In many cultures around the world, there are societal expectations for males to be unbreakable – to “man up” and be tough. As a result, expressing feelings and emotions is often perceived as a sign of weakness. From the time they are little boys, the emotionally abusive “big boys don’t cry” mantra is deeply ingrained in their psyche. This expectation for men to possess the “superhuman” ability to tune out their feelings, has caused more harm than good over the years.
Multiple research studies have shown that stifling emotions is detrimental to one’s health. Emotions have energy that need to be expressed, and to suppress them; our bodies and minds use mechanisms like holding our breath and muscular constriction. Symptoms like depression and anxiety, can come from how we deal with these underlying, automatic, hard-wired survival emotions, which are biological forces that should not be ignored.
According to TIME, “when the mind thwarts the flow of emotions because they are too overwhelming or too conflicting, it puts stress on the mind and the body, creating psychological distress and symptoms. Emotional stress, like that from blocked emotions, has not only been linked to mental ills, but also to physical problems like heart disease, intestinal problems, headaches, insomnia and autoimmune disorders.” Over time, these physical problems that stem from stress lead to reduced life expectancy. Given the culture of emotion suppression, it’s no wonder that men are greatly affected by this.
For instance, the average life expectancy for Nigerian men is 59 years old, which is among the lowest in Nigeria and the world. Worldwide, the average life expectancy for males is 70 years, and for women, it’s 75 years. I lost my dad at 59 years old. When I found out that he had passed away, I remember immediately thinking “stress killed him, if only he had been kinder to himself…”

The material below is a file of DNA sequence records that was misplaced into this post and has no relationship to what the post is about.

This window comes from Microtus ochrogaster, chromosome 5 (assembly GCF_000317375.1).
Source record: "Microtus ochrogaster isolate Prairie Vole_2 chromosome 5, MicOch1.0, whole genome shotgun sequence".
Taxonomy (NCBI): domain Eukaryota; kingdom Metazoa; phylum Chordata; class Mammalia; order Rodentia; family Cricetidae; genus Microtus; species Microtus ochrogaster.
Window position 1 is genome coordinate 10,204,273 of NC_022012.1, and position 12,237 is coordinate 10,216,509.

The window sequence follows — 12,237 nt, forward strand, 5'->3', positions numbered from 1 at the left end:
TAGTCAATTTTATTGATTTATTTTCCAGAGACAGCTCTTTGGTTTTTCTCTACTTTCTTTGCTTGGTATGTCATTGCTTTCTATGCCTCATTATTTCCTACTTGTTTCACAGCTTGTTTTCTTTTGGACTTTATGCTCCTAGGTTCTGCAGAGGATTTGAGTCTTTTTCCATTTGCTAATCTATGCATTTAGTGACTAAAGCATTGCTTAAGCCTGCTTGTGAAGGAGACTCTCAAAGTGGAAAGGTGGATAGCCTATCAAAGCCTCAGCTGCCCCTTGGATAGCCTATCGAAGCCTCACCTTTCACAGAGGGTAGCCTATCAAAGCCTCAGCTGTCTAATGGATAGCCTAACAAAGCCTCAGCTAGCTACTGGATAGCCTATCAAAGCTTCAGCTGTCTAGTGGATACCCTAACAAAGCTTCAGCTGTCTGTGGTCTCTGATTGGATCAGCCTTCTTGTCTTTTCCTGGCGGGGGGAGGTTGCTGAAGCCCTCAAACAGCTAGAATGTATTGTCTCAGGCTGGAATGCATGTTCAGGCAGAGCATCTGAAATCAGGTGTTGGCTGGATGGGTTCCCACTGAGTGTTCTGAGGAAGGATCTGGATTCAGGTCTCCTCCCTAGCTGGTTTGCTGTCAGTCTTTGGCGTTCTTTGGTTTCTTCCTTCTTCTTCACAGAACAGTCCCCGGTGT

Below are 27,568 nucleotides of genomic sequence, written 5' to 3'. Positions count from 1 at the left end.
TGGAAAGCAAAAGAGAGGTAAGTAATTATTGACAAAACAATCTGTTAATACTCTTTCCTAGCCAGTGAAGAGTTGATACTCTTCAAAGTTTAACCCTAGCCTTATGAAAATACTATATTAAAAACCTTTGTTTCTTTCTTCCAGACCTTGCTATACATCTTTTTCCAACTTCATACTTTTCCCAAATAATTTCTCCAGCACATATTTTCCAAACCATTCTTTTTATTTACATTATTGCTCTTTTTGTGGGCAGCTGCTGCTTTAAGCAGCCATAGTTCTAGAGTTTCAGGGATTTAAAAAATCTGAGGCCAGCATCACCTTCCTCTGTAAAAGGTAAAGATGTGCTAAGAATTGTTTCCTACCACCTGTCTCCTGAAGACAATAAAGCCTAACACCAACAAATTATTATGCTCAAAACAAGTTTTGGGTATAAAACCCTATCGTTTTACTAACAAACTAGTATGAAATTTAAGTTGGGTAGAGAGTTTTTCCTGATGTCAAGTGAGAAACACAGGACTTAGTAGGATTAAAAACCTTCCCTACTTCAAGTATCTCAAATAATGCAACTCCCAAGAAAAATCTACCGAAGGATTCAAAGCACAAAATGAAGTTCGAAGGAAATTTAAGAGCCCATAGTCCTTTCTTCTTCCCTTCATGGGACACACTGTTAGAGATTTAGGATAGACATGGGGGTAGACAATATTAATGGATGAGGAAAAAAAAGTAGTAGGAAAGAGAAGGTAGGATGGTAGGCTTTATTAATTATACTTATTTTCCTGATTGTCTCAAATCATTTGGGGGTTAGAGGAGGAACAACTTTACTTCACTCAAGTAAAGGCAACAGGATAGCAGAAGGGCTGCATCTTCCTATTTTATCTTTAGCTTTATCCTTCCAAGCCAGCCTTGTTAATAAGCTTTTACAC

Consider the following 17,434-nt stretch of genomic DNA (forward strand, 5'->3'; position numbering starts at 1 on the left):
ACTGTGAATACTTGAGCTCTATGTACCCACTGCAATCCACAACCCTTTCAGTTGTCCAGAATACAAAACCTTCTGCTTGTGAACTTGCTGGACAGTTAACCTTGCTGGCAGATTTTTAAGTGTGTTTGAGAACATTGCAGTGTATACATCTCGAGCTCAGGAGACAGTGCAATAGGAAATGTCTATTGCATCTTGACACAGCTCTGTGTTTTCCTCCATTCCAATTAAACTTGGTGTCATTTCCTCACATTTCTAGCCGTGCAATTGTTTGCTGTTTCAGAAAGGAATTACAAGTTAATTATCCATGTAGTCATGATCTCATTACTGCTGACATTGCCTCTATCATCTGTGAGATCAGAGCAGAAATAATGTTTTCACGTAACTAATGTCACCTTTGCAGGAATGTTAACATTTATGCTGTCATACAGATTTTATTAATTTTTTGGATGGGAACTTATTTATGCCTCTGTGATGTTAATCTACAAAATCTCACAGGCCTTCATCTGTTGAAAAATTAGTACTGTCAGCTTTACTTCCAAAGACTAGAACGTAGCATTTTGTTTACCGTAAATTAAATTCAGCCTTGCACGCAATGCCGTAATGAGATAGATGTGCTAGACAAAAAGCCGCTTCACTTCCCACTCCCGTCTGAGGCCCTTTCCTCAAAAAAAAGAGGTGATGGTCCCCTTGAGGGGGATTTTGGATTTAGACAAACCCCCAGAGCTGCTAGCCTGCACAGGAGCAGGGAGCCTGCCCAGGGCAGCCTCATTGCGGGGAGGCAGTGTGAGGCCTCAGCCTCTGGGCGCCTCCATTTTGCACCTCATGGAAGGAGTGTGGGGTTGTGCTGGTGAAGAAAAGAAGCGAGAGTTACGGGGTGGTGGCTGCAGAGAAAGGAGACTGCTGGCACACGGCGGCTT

Given all we know about the link between emotion suppression, stress, and the detrimental physical impact, how can men reduce stress in healthy ways? The answer is simple: through mindfulness and compassion training.
Through mindfulness and compassion training, men can get better at handling emotions in healthy ways, and coping with stress. If we equip boys with this training from a young age, the quality of life for the next generation of men will be greatly improved.
Practicing mindfulness is the first step towards emotional healing. Mindfulness is the basic human ability to be fully present, aware of where we are and what we’re doing, and not overly reactive or overwhelmed by what’s going on around us. It means maintaining a moment-by-moment awareness of our thoughts, feelings, bodily sensations, and the surrounding environment through a gentle, nurturing lens.
Mindfulness gives us the ability to turn toward and acknowledge our difficult thoughts and feelings (such as inadequacy, sadness, anger, confusion) with a spirit of openness and curiosity. According to Selfcompassion.org, “Self-compassion involves responding to these difficult thoughts and feelings with kindness, sympathy and understanding so that we soothe and comfort ourselves when we’re hurting. Research has shown that self-compassion greatly enhances emotional wellbeing. It boosts happiness, reduces anxiety and depression, and can even help maintain healthy lifestyle habits such as diet and exercise. Being both mindful and compassionate leads to greater ease and well-being in our daily lives.”